Ms. Horsemouth never asked how he felt about the economic consequences of the actions you speak of.  Do we really need people like Zell coming out and stating that?  We already have Rogers, Paul, and Faber.  What we need is some fly ass chicks to come out and say it.  Maybe hold Clooney at gunpoint and make him speak of these things.  Another frumpy old dude speaking his mind will not persuade the 'Mericans.

Augustus's picture

Zell does complain that assets are overpriced.  He does not directly ascribe it to Old Ben, but that is plainly the cause.

WillyGroper's picture

One of these days the 1% whiners are going to yell wolf/nazi one time too many & someone real hungry & homeless is going to get his belly full & it ain't gonna be full of food. 

They're scared, that's why the SOS is getting parroted. 

No one is convinced.

zaphod's picture

A very selective list you got there. Pales in comparison to what many other societies did at the same time (and still happen today). 

If you are going to talk about Japanese Internment, why don't you talk about the millions of Chinese and Korean girls forced into sex slavery by the Japanese at the same time? America wasn't great, but this is not comparible. I lived in Korea for 4 years and the memory of the Japanese camps has not faded, nor should it. There are still Koreans living in Japan who went through this and even today the Japanese have marches in Tokyo saying to kill these Koreans who were brought into Japan against their will, this is today. Could never imagine in the US.

And way to push a false racial element with your depression photo. Last time time I checked Americans of all colors had it hard in the depression and many of all colors went to food lines, including my sicilian grandparents who were considered the blacks of europe. But no, you would rather push false racial accusations that are not true to keep people divided. Why don't you go run for one of the D or R parties, you'd fit right in.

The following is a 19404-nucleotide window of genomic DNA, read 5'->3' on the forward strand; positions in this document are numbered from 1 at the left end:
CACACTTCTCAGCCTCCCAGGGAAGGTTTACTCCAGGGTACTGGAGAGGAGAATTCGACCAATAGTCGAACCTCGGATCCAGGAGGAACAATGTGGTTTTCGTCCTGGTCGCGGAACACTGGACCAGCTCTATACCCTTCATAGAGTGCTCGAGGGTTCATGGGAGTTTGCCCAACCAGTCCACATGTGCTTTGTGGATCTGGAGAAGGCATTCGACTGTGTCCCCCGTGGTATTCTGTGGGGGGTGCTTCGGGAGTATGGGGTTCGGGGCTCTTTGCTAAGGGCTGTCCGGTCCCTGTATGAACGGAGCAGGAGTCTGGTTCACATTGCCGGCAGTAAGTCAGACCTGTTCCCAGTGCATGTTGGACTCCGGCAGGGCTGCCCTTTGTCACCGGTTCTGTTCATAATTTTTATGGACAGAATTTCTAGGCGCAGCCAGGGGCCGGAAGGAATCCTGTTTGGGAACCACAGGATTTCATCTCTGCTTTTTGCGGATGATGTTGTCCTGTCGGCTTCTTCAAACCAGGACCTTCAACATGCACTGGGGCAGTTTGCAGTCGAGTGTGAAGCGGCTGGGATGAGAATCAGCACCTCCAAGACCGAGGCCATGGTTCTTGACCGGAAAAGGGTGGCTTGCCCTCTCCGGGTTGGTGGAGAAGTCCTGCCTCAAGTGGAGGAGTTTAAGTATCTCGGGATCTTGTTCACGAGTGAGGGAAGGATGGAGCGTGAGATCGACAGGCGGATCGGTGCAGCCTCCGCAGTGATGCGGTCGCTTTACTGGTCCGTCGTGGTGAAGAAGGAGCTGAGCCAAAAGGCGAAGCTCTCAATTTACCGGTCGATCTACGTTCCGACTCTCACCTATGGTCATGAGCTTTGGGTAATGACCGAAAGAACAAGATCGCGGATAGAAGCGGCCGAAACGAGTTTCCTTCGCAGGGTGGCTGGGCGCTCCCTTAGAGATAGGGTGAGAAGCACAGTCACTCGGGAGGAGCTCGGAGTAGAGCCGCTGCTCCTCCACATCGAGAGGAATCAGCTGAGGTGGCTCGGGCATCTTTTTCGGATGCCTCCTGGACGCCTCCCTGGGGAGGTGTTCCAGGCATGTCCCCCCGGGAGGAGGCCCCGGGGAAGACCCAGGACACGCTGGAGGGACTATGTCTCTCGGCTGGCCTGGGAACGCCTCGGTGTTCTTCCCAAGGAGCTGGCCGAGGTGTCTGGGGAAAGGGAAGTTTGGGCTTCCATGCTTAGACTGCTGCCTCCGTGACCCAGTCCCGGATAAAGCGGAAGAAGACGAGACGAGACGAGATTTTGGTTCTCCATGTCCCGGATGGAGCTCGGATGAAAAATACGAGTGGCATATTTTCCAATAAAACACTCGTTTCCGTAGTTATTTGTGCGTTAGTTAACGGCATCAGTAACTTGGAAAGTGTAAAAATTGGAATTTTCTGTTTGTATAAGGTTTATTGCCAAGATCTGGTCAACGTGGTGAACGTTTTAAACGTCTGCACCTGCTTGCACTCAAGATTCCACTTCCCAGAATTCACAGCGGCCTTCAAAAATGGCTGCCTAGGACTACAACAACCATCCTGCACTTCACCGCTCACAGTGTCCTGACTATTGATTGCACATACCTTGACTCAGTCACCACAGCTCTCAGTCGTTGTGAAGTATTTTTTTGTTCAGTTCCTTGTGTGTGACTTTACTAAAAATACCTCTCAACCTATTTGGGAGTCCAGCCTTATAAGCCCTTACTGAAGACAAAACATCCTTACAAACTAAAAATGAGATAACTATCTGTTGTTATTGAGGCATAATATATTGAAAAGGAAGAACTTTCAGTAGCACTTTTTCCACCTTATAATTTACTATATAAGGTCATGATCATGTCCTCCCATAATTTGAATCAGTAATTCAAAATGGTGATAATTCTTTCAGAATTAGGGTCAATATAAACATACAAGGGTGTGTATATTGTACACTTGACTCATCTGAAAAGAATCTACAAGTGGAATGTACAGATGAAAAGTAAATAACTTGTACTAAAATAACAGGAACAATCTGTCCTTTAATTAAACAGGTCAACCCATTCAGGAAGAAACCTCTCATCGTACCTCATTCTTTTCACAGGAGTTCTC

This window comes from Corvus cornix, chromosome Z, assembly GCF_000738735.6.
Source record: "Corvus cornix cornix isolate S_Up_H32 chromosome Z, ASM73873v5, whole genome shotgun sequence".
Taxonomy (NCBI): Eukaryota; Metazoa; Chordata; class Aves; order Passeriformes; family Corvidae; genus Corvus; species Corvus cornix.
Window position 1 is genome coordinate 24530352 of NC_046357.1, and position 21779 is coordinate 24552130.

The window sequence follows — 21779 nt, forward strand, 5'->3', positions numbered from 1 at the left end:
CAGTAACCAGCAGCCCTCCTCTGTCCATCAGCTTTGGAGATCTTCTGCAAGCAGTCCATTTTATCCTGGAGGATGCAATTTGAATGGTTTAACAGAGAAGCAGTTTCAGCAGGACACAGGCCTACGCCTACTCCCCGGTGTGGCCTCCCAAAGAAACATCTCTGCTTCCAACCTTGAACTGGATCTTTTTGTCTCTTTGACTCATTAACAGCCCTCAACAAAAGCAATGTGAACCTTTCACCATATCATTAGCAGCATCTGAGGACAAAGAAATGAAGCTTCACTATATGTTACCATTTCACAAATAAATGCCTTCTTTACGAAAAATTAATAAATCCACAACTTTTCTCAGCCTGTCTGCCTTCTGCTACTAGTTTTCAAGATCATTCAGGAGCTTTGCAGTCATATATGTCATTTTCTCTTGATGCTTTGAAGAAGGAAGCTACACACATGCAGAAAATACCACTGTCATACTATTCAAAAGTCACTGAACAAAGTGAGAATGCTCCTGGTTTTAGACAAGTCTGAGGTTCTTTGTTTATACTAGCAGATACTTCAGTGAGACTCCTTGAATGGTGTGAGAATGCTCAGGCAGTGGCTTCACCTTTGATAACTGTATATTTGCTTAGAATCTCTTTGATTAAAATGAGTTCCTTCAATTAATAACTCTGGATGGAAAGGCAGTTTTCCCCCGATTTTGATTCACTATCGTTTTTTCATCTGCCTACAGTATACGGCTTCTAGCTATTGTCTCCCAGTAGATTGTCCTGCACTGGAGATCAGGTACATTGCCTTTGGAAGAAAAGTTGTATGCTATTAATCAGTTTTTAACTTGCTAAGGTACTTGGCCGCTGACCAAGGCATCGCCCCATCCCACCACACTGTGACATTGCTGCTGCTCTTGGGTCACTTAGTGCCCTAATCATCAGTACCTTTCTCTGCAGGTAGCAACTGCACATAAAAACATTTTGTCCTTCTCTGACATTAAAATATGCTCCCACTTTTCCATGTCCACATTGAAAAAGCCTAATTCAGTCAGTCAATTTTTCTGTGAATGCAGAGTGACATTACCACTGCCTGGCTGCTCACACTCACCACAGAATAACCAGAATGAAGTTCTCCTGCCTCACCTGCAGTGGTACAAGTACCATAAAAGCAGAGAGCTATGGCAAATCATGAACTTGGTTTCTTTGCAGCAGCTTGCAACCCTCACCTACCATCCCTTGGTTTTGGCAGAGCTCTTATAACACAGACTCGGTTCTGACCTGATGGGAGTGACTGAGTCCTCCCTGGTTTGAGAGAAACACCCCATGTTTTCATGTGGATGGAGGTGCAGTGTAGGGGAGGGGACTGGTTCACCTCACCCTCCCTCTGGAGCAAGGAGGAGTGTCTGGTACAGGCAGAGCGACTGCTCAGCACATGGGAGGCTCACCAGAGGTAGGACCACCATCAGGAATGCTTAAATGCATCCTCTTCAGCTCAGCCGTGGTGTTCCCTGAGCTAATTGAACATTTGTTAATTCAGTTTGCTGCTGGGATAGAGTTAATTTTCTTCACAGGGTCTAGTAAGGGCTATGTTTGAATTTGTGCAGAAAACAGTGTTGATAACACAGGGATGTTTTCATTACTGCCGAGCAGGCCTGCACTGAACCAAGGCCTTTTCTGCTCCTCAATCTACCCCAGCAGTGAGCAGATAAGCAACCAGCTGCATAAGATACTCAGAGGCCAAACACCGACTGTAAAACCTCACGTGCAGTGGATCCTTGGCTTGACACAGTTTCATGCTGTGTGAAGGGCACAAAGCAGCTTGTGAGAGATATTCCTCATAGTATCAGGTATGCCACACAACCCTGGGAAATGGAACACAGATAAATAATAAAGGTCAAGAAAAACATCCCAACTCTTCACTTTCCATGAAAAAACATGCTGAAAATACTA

James_Cole's picture

It wasn't a comparison, simply pointing out that America has always had the good and the bad. 

zaphod's picture

And my point is the ONLY thing that is discussed today or taught in schools are the negatives of America.

What is never discussed or taught are the positives of America or the horrible things other peoples have done. 

Without this balance of perspective America is being torn appart while simultaneously losing all the attributes of independence that did make it great. We are not building on the past (keeping the good while improving the bad) to make a better place, instead we are tearing down the past to create something entirely new that looks to be worst IMHO. 

Continous unbalanced attacks on America is what is dividing the country and will be its downfall eventually.

aka_ces's picture

The natural "rival" of the US was the indians, so successfully vanquished that they became harmless American lore.  

"Black power" didn't become a "problem" until almost 200 years into US history, or ~465 years after Columbus arrived in the "new" world.  

Up until the 1950s, the US did not have to deal with unresolved historical conflcts/hatreds with any rivals of comparable power.  And so the kinds of mistreatment that the Japanese visited upon other Asians did not occur; the American population was not primed for it.  This is quite different than in many other parts of the world.  In this respect, the American experience is exceptional indeed.

zaphod's picture

Interesting perspectives. 

However in the early 1900s there were zero unresolved historical conflicts or hatreds between the Japanese and Koreans. Despite their closeness there was little interaction between the nations, so this is not responsible for the "kinds of mistreatment" that the Japanese visited on others. (Japan was largely closed and the Koreans denied the existance of nations farther than Japan or China, there is a facinating story BTW of dutch saliors stranded in Korea who took decades to escape)

rockface's picture

There is no such thing as Black Power in America.  There are a lot confused whiny wimpy ignorant losers who have given up on strivng in life and are desperate for someone else to take care of them.

boogerbently's picture

"It's also a totally false argument that there's a big group of people out there who are against those who work hard and become wealthy doing so."



That HUGE group of people is called the Democratic party.

Where have you been the last 6 years?

Dollar Bill Hiccup's picture

Rich is good. Filthy rich, you've got bodies in a mass grave somewhere.

Stop the rich from getting rich? Never.

But how about jobs for the common man?

And not working at Wall Mart.

The rich have gotten filthy so buy piggybacking off of obscene numbers of illiterate, impoverished 3rd worlders.